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Claiming consequential loss from your insurer

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Published Date: January 30, 2023

Many insured consumers may be in for a nasty surprise for wrongly believing that they enjoy blanket cover from their insurer. The reality is however that their cover is limited to that specifically agreed with their insurer.

The cover usually relates only to physical damage sustained to an insured object, meaning that, unless otherwise agreed, any consequential loss stemming from the damage to an insured object is excluded. Consequential loss is best described as an indirect loss, not related to the value of an insured object.


Fire insurance

A craft brewery burns down one evening after the electricity was restored following loadshedding. Due to the extent of the damage sustained, the brewery is unable to trade for several months. The physical damage sustained to the brewery’s premises and equipment is recoverable from the brewery’s insurer whereas the consequential loss of profit is not.

Motor vehicle insurance

A student’s motor vehicle is severely damaged by another motor vehicle whose driver failed to yield at a traffic light which was not functioning following cable theft. The estimated time for repair of the vehicle is 3 months. The student is forced to make use of an Uber to attend class each day over the period of repair. The physical damage sustained to the student’s vehicle is recoverable from the student’s insurer whereas the consequential Uber costs is not.

Travel insurance

A businessman is scheduled to travel from OR Tambo to Heathrow to attend a meeting with a high-net-worth investor in London. The businessman’s plane is delayed for several hours due to a severe highveld thunderstorm. The businessman is unable to contact the investor due to the network being down following the storm. Upon arriving in London several hours later than expected the businessman notices that the padlocks on his travel bag have been tampered with and several of his personal belongings are missing. To add insult to injury, the businessman is informed by the investor that the investor is no longer interested in meeting with him given that he is several hours late for their meeting. The stolen items are recoverable from the businessman’s insurer whereas the consequential loss of investment is not.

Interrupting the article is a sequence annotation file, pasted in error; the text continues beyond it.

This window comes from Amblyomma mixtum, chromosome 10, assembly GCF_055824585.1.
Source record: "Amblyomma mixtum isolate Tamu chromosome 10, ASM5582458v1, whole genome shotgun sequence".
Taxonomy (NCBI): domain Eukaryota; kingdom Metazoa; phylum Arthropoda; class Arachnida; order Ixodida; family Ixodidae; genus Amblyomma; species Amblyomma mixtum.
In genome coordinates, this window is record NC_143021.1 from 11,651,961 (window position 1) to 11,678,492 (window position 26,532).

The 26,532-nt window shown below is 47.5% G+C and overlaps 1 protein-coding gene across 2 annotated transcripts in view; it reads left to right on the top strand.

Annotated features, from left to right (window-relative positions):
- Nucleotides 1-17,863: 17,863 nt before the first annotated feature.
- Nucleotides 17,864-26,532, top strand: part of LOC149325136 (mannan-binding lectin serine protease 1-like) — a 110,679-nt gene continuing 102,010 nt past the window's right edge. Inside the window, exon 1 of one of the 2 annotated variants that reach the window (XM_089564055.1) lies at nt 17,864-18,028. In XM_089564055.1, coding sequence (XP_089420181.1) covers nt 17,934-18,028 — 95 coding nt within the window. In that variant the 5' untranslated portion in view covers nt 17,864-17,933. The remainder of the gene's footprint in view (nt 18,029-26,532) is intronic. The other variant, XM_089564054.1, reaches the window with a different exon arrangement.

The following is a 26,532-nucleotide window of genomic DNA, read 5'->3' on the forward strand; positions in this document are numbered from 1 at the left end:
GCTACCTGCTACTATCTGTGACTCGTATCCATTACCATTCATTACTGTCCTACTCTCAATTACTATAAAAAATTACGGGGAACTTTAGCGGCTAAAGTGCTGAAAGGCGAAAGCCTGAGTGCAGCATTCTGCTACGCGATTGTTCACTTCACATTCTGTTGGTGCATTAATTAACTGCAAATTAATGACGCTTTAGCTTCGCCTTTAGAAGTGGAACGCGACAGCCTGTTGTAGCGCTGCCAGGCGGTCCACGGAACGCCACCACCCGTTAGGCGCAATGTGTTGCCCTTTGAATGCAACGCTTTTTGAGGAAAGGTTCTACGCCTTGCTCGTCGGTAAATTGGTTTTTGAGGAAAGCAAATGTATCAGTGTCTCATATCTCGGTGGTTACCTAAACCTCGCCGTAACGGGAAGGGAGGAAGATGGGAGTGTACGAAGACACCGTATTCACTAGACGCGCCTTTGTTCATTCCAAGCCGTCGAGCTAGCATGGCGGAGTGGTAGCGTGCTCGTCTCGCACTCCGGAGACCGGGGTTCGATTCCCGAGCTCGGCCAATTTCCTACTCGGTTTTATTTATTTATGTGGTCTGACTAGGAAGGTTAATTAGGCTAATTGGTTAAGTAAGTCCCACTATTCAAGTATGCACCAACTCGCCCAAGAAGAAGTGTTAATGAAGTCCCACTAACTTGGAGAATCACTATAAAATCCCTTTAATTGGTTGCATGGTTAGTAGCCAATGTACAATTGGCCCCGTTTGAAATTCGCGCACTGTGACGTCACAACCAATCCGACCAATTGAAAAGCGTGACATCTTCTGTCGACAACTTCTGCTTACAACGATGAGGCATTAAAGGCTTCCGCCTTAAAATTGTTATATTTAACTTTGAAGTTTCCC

Consequential loss is a real possibility, for which cover is available, at an additional premium. The benefits of possessing cover for consequential loss may be immense; just ask the various businesses who would have had to shut their doors permanently following the Covid hard lockdown had it not been for business interruption insurance. Consumers would as such be well advised to ensure they are adequately covered to avoid a nasty surprise when claiming from their insurer.

Jean-Paul Rudd
Partner | Attorney

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